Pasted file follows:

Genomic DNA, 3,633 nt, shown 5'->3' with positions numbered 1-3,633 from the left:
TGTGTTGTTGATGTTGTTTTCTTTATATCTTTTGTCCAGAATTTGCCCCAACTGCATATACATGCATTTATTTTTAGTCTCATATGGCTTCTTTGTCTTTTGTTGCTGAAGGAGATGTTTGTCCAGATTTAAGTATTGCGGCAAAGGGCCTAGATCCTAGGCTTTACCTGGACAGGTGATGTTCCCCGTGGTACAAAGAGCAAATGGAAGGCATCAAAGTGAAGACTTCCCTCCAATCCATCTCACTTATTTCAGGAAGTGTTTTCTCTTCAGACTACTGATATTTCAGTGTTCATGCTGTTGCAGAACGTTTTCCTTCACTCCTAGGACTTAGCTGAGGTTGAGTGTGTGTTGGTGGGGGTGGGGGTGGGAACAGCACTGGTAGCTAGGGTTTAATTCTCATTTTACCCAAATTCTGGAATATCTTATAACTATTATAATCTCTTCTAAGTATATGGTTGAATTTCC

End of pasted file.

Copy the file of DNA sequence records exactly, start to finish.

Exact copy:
Genomic DNA, 3,633 nt, shown 5'->3' with positions numbered 1-3,633 from the left:
TGTGTTGTTGATGTTGTTTTCTTTATATCTTTTGTCCAGAATTTGCCCCAACTGCATATACATGCATTTATTTTTAGTCTCATATGGCTTCTTTGTCTTTTGTTGCTGAAGGAGATGTTTGTCCAGATTTAAGTATTGCGGCAAAGGGCCTAGATCCTAGGCTTTACCTGGACAGGTGATGTTCCCCGTGGTACAAAGAGCAAATGGAAGGCATCAAAGTGAAGACTTCCCTCCAATCCATCTCACTTATTTCAGGAAGTGTTTTCTCTTCAGACTACTGATATTTCAGTGTTCATGCTGTTGCAGAACGTTTTCCTTCACTCCTAGGACTTAGCTGAGGTTGAGTGTGTGTTGGTGGGGGTGGGGGTGGGAACAGCACTGGTAGCTAGGGTTTAATTCTCATTTTACCCAAATTCTGGAATATCTTATAACTATTATAATCTCTTCTAAGTATATGGTTGAATTTCC